K'win, pi 0| 41 0| 1! 0| Casey, 3b| 0| 0| 0| 5 0
S'ron, cf.| II 3! 5! II 2|H'mes rfj li 31 li 01 0
H'gan, if I 01 01 II 0| OjH'rley, If I 2j II 1| 0| 0
A'ton, tbl 2! 4| 41 SJO!E'f'ld, ss! 1| 3| 41 5J 1
Sch'k, rfi 21 21 01 Oi 0 Ryan, 2b| II 0| 51 2| 0
Carr. lb.| 1| 2 8| 0 0 Dili'n, lb| 01 0| Gl 01 0 '
llm'n ssi 0) 3 51 41 1 Nieol. cf| 0| 1] 21 0| 0
A'ws, 3bi 1| 1 1| 0' 0 Shaw, c. 1 1| 61 21 0
Speer, c. 41 1 31 lj 0, McA'r, c 0 2| 2| 1| 0
—I—!—!—!— Cronin, p 0 01 01 II 0
Totals .|11120!27|12| 3 S'vers, pi 01 01 0| II 0
Totals ■! 6|11!27!17i 1
Buffalo 1 0 0 2 1 2 4 0 I—ll
Detroit Q 1 Q 0 10 0 3 I—6
Karnpd runs, Buffalo 10, Detroit 1* two^
base hits. Atherton, Carr. Hallman, Ker
win 2, Nicol; three-base hits, Schrecken
gost, Kerwin, Atherton; stolen bases, by
Atherton 1, by Ryan J; first base on balls
off Kerwin l, off Seavera 1; hit by pitched
ball, Kerwin 1; struck out, Kerwin 1
Cronin 1; wild nitch, Kerwin: time 2-0):
umpire, Frank Dwyer; attendance, 1,200. '
Fine Baseball Game and Some Fast
Bleyele Races.
The bicycle races at Lexington yes
terday afternoon were a feature. Some
good time was made by the amateurs
and professionals.
An accident occurred to B. B. Bird
and A. C. Mertens' tandem during
the races, in which Bird was badly cut
and bruised just as the three-mile tan
dem race was finishing. Bird and Mer
tens were leading over McCollum and i
Berguson just as they got around the
corner, where the flag stands, when the
tandem slipped and both Mertens and
Bird fell. McCoilum and Berguson were
so near to them that it was impossible
I for them to stop, so they ran over the
tandem and men, without injury, and
went right ahead, winning the race. As
soon as Mertens was on his feet he
helped Bird, who was hurt the worse,
out of the way of the other wheels. Mer
tens then grabbed his tandem and tried
to beat Collander and Lee, who had
not finished yet and who were yet a
good ways behind.
The other races went off all right with
out any accidents.
The first race was a two-mile amateur
lap race for points. N. Granquist. of
■ Minneapolis, won with twenty-four points
!to his credit. George Sudheimer, of St.
Paul, and Ben Erickson, of Minneapolis,
tied for second place, each having twen
ty-two points. R. H. Broadbent, of
Minneapolis, was fourth with ten points.
Time, 5:22.
The second race was a two-mile pro
fesional lap race, which was won by
' Charles Hofer, of St. Paul; B. B. Bird,
of St. Paul, second; A. Mertens, third.
Mertens was disqualified for looking
a:ound. He dropped out, but was sev
■ eral points to the good of Ferguson, of
I Minneapolis, who finished third. Time,
The three-mile amateur handicap, with
"W. Granquist, of Minneapolis at scratch,
was won by Thomas McGreevor, of St.
Paul, 100 yards; C. W. Christianson, of
Minneapolis, third, also time man.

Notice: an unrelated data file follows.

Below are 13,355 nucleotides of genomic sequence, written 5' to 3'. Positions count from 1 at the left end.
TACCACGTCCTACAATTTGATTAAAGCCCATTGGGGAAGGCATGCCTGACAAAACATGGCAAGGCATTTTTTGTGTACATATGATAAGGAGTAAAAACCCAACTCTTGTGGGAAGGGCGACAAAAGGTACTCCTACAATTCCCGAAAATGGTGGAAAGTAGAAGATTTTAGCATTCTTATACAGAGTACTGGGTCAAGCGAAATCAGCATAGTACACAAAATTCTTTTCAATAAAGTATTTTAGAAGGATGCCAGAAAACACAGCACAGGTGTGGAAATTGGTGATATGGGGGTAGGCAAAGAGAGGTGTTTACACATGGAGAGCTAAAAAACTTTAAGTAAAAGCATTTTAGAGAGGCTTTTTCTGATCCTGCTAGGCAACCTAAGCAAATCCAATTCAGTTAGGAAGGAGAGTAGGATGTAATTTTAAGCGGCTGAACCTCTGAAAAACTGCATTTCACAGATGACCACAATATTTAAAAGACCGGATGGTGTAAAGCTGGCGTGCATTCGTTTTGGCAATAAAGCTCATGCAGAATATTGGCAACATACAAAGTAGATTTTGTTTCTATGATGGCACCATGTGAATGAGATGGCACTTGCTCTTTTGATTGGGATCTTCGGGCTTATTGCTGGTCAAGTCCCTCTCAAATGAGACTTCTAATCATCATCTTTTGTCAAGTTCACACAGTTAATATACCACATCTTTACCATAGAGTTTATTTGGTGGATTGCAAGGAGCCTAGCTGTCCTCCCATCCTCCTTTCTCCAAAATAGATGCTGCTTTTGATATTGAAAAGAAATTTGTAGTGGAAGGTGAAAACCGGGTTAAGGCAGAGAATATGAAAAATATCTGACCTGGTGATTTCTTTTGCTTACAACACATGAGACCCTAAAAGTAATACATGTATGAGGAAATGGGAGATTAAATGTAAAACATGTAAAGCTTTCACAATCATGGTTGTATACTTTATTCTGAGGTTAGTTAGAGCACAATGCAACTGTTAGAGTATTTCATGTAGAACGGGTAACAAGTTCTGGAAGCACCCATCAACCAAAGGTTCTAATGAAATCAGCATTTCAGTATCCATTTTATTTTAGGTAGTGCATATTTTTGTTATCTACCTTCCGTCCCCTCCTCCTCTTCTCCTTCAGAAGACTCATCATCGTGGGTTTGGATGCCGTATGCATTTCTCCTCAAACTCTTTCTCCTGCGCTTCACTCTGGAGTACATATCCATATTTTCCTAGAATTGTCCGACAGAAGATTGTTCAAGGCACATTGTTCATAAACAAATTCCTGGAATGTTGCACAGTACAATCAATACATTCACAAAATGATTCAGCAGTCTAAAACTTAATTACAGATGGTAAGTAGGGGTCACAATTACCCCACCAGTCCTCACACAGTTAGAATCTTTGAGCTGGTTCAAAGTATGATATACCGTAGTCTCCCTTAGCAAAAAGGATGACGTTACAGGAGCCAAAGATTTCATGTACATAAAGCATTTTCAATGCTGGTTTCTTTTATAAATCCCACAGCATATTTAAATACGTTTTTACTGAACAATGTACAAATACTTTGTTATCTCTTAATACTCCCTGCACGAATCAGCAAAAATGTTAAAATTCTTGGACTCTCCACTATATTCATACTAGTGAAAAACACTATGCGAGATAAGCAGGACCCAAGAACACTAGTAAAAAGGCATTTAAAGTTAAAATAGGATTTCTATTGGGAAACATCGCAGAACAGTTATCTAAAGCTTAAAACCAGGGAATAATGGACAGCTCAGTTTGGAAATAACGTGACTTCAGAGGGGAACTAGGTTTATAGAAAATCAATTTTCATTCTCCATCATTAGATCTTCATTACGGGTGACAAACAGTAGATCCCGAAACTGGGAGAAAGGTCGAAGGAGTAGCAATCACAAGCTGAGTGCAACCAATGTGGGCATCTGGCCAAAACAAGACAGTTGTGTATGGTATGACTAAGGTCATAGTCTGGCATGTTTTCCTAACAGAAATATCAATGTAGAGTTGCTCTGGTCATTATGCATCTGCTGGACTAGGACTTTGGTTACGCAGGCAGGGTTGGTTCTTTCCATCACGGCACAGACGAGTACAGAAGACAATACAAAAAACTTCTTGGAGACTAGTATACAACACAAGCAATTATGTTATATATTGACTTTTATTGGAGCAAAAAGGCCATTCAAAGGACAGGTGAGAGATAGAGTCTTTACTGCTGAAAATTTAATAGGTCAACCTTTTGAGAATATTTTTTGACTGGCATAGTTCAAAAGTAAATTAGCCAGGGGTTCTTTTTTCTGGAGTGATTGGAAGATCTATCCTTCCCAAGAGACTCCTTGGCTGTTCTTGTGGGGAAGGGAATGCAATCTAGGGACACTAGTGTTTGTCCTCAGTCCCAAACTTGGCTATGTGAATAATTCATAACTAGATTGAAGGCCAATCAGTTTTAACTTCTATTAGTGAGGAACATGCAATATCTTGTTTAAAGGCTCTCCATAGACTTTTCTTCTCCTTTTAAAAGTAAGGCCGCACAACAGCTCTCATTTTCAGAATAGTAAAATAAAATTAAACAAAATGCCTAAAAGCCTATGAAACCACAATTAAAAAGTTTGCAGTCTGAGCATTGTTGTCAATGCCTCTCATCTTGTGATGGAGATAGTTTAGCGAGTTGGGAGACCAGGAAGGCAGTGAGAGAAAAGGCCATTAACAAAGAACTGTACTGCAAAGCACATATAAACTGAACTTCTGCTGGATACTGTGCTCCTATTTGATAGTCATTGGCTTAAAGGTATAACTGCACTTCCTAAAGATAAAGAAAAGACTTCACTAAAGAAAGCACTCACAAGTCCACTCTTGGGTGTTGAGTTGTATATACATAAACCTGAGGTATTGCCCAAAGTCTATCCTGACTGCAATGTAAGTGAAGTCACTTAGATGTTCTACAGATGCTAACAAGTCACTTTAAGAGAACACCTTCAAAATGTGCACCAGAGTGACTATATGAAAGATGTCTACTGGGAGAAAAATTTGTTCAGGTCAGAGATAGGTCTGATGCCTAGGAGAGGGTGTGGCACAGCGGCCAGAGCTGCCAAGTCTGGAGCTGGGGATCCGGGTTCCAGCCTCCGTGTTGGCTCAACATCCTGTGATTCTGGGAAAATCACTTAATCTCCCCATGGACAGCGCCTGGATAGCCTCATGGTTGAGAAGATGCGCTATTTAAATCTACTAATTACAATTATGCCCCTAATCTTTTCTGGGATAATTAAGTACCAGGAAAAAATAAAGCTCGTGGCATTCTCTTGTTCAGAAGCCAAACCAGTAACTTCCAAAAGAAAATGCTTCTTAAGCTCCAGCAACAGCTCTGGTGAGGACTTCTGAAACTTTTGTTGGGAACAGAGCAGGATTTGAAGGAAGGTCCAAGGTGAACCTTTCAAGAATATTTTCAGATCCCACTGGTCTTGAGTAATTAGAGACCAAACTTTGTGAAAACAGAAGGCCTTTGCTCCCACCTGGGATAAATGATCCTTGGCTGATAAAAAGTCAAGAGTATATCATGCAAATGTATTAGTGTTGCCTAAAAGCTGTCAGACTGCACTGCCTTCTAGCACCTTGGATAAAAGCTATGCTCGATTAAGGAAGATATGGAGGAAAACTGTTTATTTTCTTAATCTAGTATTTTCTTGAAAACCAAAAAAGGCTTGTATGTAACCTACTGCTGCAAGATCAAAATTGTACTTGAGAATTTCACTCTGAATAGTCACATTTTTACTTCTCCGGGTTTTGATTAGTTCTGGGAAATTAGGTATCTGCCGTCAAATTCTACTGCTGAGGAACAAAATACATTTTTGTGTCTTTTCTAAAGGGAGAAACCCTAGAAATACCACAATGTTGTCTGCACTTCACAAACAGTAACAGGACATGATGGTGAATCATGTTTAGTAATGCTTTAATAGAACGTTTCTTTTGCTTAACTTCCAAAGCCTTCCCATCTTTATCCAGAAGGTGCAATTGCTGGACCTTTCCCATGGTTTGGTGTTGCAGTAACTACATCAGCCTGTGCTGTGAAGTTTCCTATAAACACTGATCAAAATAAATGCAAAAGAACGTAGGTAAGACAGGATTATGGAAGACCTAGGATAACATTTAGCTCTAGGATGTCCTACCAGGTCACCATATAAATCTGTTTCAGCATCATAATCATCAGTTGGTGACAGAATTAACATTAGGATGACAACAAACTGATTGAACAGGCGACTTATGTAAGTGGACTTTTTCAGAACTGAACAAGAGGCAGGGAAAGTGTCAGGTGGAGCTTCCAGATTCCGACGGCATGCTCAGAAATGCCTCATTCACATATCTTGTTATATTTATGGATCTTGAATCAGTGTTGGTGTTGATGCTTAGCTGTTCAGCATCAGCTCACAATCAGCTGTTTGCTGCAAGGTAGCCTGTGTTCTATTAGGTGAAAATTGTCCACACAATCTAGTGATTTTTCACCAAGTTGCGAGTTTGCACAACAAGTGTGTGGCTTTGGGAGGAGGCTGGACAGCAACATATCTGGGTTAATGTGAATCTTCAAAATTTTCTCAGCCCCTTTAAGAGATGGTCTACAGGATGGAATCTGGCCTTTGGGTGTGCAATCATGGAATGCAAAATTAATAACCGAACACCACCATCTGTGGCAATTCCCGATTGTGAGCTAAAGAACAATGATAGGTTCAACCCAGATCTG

The last race was the tandem handicap
race for three miles. At The scratch
wore Mertens and Bird; McCollum and j
liegusen, of- Minneapolis, twenty-five
yards; Chas. Hoffer and Joe Buchman,
of St. Paul, five yards; Al Collander and
E. Lee, seventy-five yards. Mertens and
Eird would have won but for their acci
The baseball game was one of the best
seen here this season, and Lennon &
Gibbons lifted themselves up another
notch by defeating the Minneapolis
Brewing Co., 4 to 1. Powers, who was on
the slab for Lennon & Gibbons, was in
fine form, striking out seven men, and
only allowing the Brewers two hits
Odegard started in to pitch for the
Brewers, but was relieved by Harris,
who was also in fine form, excepting in
the second inning, when the clothiers
batted in two runs. After that the cloth
iers could not hit him effectively. The
clothiers had men on bases very often,
but sharp fielding kept them from scor
The errors made by Jack Page, the
brewers' short stop, were responsible for
at least three of''the clothiers' runs, he
making nearly -'all' his errors when men
were on bases and a mifs was disastrous.
He redeemed himself by makng a sharp
double play when the clothters had the
bases full, with only one out, thus re
tiring the side.
Hanson's stop of a hot grounder with
one hand and Claytor's one-hand catch
THE ST. FAUL <JL,OBB, MO.Nuai, JULY 2, 19Q0.
of a liner that looked like a sure hit,
were features.
The fielding; of Flynn, Flaherty and
Odegard was of first-class style, all mak
ing good catches of hard drives. The bat
ting on both sides was light.
L. & Q. AB. R. H. PO. A. E.
Flaherty, If 5 10 2 0 0
Hart, cf 4 10 10 0
Rierdon, 3b 3 110 2 0
McGinness, ss 4 0 10 3 1
Claytor, lb 4 0 1 10 0 0
Flynn, % 4 0 0 6 3 0
Thompson, rf 4 12 0 0 0
O'Malley, c 4 0 17 10
Powers, p 4 0 1110
Totals 36 4 7 27 10 1
M. B. Co. AB. R. H. PO. A. E.
Muilane, c 3 10 4 10
J. Page, ss 4 0 0 3 3 4
Bursch, 2b 4 0 15 10
Harris, cf and p 4 0 10 10
B. Page, lb 4 0 0 7 0 0